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achrn  
#1 Posted : 11 July 2019 13:45:35(UTC)
Rank: Super forum user
achrn

I hope I know the answer to this, but this is another of those 'someone says..." questions:

We are getting some refurbishment works done in our office.  The office has an occupancy of about 150 over three floors.  There is a front door into the building which opens into a reception area, and then a set of doors that goes from reception to a corridor that leads to the rest of the building.

We want to have locks on the door between reception and the corridor, so that when the building is vacant and locked, anyone breaking in through the front needs to defeat two sets of locked doors.  Our contractor has basically refused to do it and then wheeled out some statement from a building control person saying "the door should not be fitted with a lock but instead Panic hardware such as a push bar" (on an inwards opening door?)

These are not fire doors.  The corridor is not a protected compartment.  This is not a fire exit route (we have two fire escapes - one at each end of the building - both with compliant fire doors and their own final exit doors, one being an automatic releasing magnet one being a crash bar). The doors will be unlocked whenever the building is occupied (just like the front and back doors are).

If the statement I've been given is true, it is saying you can't have any lockable door in any workplace with more than 60 people.  Frankly, I don't believe it. (Also, if it's true, I better take the locks off the front door.)

I suspect the contractor has told building control it's a fire exit or a fire door on the edge of a protected compartment or some such.

Can you have lockable internal doors in a workplace with more than 60 occupants?

Hsquared14  
#2 Posted : 11 July 2019 13:50:21(UTC)
Rank: Super forum user
Hsquared14

Yes you can have locks on internal doors but without seeing your particular arrangement of doors I couldn't say yes or no for certain in this situation.  I would contact building control and ask them directly about your building and your plans.  I suspect the contractor may not have fully explained what the design is and so the Building Control Officer has gone back to default position which is no locks on fire doors on fire exit routes.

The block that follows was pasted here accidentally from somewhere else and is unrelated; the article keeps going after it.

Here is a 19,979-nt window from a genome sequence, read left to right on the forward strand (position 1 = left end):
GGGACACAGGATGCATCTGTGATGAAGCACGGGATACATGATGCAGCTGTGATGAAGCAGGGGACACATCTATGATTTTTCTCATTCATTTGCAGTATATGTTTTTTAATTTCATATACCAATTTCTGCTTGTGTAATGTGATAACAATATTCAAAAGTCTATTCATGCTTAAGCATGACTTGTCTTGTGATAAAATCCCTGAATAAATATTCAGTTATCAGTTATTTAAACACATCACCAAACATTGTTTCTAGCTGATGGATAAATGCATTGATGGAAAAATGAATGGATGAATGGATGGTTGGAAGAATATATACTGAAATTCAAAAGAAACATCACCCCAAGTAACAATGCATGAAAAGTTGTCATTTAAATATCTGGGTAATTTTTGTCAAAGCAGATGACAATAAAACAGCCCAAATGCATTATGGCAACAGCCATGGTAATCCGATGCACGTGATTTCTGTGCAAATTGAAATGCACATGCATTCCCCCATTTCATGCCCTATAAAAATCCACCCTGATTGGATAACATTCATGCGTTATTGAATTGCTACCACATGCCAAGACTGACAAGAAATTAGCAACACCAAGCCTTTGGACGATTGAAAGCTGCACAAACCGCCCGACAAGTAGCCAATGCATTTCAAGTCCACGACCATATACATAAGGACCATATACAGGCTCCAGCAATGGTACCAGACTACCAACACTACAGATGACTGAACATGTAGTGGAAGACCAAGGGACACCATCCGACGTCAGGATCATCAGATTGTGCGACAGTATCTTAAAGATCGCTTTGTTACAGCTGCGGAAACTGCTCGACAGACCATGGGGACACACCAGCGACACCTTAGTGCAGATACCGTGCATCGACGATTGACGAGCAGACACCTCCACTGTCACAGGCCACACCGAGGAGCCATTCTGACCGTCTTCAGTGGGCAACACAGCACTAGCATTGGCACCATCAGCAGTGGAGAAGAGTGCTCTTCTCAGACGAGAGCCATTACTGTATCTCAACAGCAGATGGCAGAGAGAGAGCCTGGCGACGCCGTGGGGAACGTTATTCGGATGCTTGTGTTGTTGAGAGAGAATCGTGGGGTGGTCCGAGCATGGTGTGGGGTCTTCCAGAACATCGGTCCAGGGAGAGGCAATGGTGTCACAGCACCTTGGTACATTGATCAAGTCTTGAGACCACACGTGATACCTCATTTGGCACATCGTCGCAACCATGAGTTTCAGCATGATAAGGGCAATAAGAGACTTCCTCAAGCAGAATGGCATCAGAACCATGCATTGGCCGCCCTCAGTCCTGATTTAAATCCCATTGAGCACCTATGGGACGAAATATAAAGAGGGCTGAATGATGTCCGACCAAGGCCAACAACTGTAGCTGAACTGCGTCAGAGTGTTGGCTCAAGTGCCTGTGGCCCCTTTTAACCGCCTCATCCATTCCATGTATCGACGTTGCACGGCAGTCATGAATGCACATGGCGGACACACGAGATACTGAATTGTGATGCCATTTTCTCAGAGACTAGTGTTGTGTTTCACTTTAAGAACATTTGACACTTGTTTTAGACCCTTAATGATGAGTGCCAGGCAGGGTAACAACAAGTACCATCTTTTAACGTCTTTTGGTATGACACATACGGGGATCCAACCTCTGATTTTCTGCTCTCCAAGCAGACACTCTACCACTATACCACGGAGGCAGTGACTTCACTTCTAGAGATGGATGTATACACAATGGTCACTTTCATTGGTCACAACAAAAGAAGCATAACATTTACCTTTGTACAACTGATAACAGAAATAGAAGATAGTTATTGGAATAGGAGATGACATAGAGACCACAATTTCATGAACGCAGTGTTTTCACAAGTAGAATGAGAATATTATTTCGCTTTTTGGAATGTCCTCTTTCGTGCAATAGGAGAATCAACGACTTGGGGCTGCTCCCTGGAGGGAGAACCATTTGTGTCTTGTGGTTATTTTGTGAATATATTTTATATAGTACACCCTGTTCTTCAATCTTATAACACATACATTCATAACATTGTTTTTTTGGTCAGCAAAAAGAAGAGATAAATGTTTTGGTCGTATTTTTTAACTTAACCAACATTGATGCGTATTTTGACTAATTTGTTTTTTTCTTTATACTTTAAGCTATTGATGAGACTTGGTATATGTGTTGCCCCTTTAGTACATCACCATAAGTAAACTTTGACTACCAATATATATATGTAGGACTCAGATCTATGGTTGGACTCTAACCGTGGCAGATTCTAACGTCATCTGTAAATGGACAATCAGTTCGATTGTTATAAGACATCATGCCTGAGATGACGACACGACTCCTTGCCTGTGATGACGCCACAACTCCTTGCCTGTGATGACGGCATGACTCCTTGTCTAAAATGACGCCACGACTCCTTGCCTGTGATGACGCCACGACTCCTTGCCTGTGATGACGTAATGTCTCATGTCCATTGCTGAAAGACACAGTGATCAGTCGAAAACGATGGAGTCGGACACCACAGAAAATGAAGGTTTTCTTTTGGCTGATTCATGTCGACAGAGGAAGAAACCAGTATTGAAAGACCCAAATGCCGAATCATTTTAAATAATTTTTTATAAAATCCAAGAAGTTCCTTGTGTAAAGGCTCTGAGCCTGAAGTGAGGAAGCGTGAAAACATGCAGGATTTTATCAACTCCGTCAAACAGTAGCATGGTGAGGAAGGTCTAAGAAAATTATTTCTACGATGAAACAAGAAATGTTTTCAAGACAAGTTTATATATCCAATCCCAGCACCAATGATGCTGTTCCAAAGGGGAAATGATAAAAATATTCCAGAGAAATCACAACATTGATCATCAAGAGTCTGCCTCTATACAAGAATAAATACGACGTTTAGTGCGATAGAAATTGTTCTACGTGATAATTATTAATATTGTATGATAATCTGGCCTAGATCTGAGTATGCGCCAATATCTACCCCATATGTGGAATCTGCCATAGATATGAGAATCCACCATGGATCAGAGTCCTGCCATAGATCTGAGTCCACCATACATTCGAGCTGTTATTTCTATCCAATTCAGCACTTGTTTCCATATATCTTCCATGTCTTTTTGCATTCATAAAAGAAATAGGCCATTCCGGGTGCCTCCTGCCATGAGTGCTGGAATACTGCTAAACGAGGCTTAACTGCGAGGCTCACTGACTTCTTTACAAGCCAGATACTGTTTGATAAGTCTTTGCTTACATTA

Messey  
#3 Posted : 11 July 2019 15:10:49(UTC)
Rank: Forum user
Messey

Whilst I cannot comment on your particular case, its absolute nonsense that you cant lock an internal door within a building. That concept is sounds as long as you risk assess & record it properly. 

As for BC advice, its always worth challenging as they often get in wrong. 

I had an issue with a licensing authority who said that a pharmacy/off licence/general store was not allowed to have a mortise lock on the final exit at the rear, but MUST replace it with a rim lock. The said mortise lock was only for out of hours and in any case, a GP surgery was located at the rear, and 75% of pharmacy customers would access the shop via this route, so it would never be locked during business.

The LA were insistant and passed it to their BC dept for comment. They upheld the licensing depts insistance of a rim lock and refused pleas by me to consider the value of the drugs and alcohol required a strong lock. The insurance company also required a mortise as (I quote) " ...every teenager in the area would be inside every night!", but the local authority wouldnt budge. 

Its only when I invited the Police for their comment - and a scathing one it was too - did the local authority back down and agree 'in this case'. No apology

This is one of many BC cock ups I have come across, but the most simple to explain. Always change if you believe you are right